This post is a special shout-out to my former students who are now taking calculus (if you don’t know any calculus, just hang tight… there will be more calculus-less math goodness coming your way soon). This post is 100% money-back guaranteed to not really help you at all on the AP exam! But don’t worry, it’s still awesome.
First, consider this equation:
Perhaps you’ve seen it before… among other things, it gives us a very neat connection between complex numbers expressed in polar coordinates ( is the complex number with polar coordinates ) and expressed in rectangular coordinates. But to see where this equation comes from, you need some calculus!
Let’s set . The key observation is that differentiating z is the same as multiplying it by i (remember, ):
So we write this observation as a simple differential equation; after swapping and z we can integrate:
And since is equal to 1 when is zero, C must be equal to 1. Therefore we have , as promised! Note that this makes sense with our key observation from before: differentiating gives , the same as multiplying by i.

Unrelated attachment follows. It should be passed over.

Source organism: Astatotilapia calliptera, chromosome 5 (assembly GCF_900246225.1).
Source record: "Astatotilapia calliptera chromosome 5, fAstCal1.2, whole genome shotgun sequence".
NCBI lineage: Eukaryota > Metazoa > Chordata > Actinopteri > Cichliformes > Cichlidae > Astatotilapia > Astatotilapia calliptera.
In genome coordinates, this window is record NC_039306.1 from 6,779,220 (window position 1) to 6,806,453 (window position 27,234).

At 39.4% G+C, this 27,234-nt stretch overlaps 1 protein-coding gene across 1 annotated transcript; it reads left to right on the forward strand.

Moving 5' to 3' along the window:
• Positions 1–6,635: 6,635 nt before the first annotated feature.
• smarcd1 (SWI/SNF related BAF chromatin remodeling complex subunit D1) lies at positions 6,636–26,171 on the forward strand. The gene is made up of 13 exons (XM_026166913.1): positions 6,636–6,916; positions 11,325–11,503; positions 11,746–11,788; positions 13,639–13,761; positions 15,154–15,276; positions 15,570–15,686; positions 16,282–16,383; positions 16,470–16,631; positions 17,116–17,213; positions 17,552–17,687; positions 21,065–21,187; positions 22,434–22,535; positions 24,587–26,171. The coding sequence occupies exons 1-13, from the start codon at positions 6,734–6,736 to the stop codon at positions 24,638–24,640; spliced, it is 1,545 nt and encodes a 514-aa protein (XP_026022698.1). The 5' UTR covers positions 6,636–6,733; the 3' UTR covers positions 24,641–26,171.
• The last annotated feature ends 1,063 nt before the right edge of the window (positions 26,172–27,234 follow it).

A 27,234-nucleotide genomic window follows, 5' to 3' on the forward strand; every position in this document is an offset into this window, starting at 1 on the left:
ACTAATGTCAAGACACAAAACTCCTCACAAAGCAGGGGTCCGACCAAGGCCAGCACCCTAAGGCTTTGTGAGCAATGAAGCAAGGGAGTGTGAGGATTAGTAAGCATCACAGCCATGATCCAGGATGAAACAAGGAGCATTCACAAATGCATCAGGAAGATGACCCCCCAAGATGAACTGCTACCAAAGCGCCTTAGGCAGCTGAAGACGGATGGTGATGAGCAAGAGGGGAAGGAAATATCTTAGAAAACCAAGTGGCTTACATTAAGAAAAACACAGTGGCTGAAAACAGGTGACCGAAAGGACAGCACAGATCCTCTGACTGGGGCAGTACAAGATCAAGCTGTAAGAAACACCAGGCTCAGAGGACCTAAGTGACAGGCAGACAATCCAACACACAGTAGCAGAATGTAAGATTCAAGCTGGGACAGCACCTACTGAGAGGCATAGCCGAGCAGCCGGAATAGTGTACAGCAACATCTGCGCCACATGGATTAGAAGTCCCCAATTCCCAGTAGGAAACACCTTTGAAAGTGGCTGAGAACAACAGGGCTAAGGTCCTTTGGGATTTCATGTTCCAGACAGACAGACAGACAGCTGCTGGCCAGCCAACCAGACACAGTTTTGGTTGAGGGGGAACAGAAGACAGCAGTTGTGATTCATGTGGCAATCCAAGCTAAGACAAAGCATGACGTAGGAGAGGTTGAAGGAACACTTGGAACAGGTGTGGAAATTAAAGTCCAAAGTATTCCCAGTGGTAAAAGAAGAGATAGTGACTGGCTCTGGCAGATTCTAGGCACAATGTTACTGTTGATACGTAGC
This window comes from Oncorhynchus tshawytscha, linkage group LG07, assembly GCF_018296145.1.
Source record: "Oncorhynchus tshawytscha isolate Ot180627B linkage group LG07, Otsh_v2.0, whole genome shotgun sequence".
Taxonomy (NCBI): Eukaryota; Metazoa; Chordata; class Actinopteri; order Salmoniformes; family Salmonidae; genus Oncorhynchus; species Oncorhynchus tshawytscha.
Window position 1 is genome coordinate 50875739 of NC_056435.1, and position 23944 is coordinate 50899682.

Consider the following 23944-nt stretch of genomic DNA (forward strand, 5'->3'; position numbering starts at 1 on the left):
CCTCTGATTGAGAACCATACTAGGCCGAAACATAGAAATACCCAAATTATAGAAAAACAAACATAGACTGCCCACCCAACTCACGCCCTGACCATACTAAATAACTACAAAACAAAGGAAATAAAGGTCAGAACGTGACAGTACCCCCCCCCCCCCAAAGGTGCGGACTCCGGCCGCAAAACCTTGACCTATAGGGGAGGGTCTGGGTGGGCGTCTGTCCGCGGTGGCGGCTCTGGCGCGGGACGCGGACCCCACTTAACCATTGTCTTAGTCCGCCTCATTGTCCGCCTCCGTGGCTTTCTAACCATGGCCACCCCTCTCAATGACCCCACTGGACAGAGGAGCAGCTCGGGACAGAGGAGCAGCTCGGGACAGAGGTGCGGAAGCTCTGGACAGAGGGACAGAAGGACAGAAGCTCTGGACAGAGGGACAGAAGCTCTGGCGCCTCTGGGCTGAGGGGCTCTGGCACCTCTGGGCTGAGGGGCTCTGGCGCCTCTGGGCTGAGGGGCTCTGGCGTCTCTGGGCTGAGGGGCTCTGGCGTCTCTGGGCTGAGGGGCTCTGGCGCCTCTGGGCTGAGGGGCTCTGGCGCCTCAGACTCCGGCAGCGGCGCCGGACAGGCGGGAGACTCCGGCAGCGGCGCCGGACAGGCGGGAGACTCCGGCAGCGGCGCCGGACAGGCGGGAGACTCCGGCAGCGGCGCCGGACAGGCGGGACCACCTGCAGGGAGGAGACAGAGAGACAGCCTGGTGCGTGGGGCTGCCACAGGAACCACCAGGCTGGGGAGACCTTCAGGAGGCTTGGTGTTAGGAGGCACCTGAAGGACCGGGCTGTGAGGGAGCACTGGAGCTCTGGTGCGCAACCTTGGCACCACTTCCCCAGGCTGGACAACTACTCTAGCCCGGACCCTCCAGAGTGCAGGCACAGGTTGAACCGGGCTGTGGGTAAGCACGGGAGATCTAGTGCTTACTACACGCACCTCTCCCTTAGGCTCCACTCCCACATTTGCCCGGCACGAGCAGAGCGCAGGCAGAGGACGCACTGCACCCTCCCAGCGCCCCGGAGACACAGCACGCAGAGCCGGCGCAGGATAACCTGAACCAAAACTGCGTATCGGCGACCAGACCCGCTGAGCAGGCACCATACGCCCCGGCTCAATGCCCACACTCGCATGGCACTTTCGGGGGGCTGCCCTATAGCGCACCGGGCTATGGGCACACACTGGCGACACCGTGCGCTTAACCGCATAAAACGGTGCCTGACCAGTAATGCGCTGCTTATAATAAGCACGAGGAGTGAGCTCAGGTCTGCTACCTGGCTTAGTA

Now for a really good time, set . Noting that , we end up with the Most Beautiful Equation in the World:
Almost makes you cry, doesn’t it? It relates five of the Most Important Numbers in the World (0, 1, e, i, and ) using three of the Most Important Operations in the World (addition, multiplication, and exponentiation) and nothing else. Beauty, simplicity, elegance–it’s all right here.
And for a short time only, this equation can be yours for the low, low price of the number of grains of rice on the last square of a chessboard if you put just one grain on the first square, two grains on the second square, four grains on the third, and merely double the number of grains each time. Order now, supplies are limited!